Pressure building for Alberta government to get pipeline started before next election
End of Energy East a big setback for Premier Rachel Notley's NDP government
During the boom years not long ago, Maren Stevens would hire almost anyone who walked through the door of his oilfield welding and service business.
It was that competitive.
"Everybody was employed and working, and a lot of money was being made and spent," said Stevens, president of Taskmaster Technologies Inc. in Leduc.
For Stevens, and many others, hopes for a return to those boom days were dashed Thursday when the news was announced that the Energy East pipeline project was dead.
"I was disappointed," Stevens said during an interview on the shop floor of his business, where he has rehired about half the staff he had to let go when the economy tanked in 2015.
The end of Energy East was a big setback for Alberta Premier Rachel Notley's government.
But even before TransCanada made the official announcement, there were clear signs the Energy East project was on shaky ground.
Last month, TransCanada suspended its application to the National Energy Board and hinted it might decide not to pursue the project in light of the regulator's new, tougher review process.
Energy East would have carried more than one million barrels of oil a day from Alberta and Saskatchewan to a refinery in New Brunswick. It would have added 1,500 kilometres of new oil pipelines to an existing network of more than 3,000 kilometres, which would have been converted from carrying natural gas to carrying oil.
Regardless of Notley's hopes, and New Brunswick Premier Brian Gallant's pipeline dreams, the reality of lower oil prices and a changed regulatory process spelled the end to the plan, which could have moved more Alberta oil and opened up new international markets.
"That's kind of what everybody thought it would bring for the oil and gas side," Stevens said. "Back to the boom. But maybe the boom isn't coming now."
With the economy improving somewhat, the NDP government is in the second half of its political mandate and needs a big win.
A new pipeline to open offshore markets would be a political lifeline for the first-term government, and signal an upturn in fortunes.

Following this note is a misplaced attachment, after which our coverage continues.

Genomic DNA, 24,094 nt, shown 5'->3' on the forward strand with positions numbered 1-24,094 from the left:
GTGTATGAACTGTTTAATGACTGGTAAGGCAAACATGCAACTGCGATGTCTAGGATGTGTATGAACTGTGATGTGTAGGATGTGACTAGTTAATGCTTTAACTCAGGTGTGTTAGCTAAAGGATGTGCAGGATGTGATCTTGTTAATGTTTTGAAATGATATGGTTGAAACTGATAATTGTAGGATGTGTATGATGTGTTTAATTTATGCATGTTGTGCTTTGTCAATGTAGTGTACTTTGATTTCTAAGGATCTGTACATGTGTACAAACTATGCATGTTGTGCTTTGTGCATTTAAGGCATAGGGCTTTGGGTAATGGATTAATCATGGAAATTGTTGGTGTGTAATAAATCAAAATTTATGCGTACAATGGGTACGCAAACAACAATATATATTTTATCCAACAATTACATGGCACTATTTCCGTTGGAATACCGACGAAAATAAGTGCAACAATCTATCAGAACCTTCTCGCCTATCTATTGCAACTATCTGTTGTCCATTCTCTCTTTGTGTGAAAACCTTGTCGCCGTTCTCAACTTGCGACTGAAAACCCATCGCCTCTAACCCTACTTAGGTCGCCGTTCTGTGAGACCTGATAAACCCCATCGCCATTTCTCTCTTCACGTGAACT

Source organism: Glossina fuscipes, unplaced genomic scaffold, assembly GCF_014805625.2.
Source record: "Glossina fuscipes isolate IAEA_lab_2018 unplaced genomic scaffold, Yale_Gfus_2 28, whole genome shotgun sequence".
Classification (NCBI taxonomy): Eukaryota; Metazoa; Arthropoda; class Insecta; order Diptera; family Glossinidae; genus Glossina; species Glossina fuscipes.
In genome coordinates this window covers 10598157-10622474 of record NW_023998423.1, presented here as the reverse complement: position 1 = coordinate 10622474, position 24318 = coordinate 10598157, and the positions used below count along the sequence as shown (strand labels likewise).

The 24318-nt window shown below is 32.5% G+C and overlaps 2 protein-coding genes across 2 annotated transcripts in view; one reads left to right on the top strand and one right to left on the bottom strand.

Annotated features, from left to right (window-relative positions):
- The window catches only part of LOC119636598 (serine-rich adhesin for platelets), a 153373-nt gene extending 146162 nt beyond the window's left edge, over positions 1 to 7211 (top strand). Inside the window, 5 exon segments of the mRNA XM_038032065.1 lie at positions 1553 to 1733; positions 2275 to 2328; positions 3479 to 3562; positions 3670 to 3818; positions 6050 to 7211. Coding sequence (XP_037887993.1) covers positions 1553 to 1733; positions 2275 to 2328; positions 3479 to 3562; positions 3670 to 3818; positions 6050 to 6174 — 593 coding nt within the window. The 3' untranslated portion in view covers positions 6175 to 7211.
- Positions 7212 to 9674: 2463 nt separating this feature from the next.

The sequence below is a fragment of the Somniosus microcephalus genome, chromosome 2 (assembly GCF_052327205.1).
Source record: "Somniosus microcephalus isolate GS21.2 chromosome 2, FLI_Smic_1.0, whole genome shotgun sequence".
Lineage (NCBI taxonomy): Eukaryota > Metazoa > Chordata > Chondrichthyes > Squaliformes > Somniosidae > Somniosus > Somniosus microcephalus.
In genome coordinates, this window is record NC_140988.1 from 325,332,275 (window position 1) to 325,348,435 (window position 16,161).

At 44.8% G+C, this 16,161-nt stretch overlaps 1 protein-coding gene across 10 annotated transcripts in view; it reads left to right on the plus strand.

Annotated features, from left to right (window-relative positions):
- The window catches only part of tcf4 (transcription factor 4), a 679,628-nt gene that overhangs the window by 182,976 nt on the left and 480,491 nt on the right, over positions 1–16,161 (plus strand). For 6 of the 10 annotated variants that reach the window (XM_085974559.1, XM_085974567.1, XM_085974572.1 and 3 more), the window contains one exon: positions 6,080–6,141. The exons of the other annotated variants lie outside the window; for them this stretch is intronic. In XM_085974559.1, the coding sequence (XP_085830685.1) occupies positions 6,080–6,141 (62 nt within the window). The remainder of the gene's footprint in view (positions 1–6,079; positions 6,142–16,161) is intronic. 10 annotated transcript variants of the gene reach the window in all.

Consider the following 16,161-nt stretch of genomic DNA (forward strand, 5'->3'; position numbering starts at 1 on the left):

The multi-billion-dollar investment and the injection of jobs would put Alberta's economy on a more sound footing, and silence critics who claim the Climate Change Leadership plan, with its unpopular carbon tax set to increase again in January, was all for naught.
In the fall of 2015, the new Alberta government assured the public the climate change plan, which also includes a cap on carbon emissions, would pave the way for pipeline expansion.
It also claimed the comprehensive plan and its price on carbon could finally win Alberta social licence for a robust energy industry, and silence detractors, including well-financed international environmental groups.
'There's still tomorrow'
Notley issued a statement Thursday, urging the National Energy Board to explain what future project reviews will look like.
Energy Minister Marg McCuaig-Boyd called Thursday "a disappointing" day.
"But there's still tomorrow," she said.
Yet for the government, those tomorrows appear to be ticking away.
While Alberta's climate change plan was clearly cited by Prime Minister Justin Trudeau when the federal cabinet approved Enbridge's Line 3 pipeline replacement and Kinder Morgan's Trans Mountain pipeline almost a year ago, there are lingering questions about whether the Trans Mountain project will proceed.
Twinning the Trans Mountain pipeline would nearly triple the capacity of the 1,150-kilometre line that runs from Edmonton to Burnaby, B.C., to 890,000 barrels of oil per day.
This week, six First Nations, two environmental groups, the cities of Vancouver and Burnaby and the new NDP government in British Columbia are all challenging Ottawa's approval of the project in a judicial review at the Federal Court of Appeal in Vancouver.
On the opening day of the hearing Monday, the Musqueam First Nation withdrew from the Federal Court of Appeal case.
"We still have some unresolved issues with respect to the approval but we feel it's no longer in our best interest to proceed with the [judicial review] at this time," said Musqueam councillor Wendy Grant-John.
The other groups will proceed with the challenge, which will continue to be heard next week.
Trans Mountain announced in early September that six subcontractors had been selected in anticipation of planned construction to begin this fall.
Despite the court challenge, work is proceeding, with the majority of pipeline construction set to take place in 2018 and 2019, Trans Mountain project spokesperson Ali Hounsell said in a statement to CBC News.
"A number of construction activities are scheduled to begin this fall, including terminal construction activities and site preparation," Hounsell said in an email.
With Alberta's next provincial election scheduled for 2019, Notley's office may be hoping for a photo finish to 2017 — a photo that shows the premier in a hard-hat, with a shovel in the ground, at the official launch of the Trans Mountain expansion project.
The first day of winter is Dec. 21.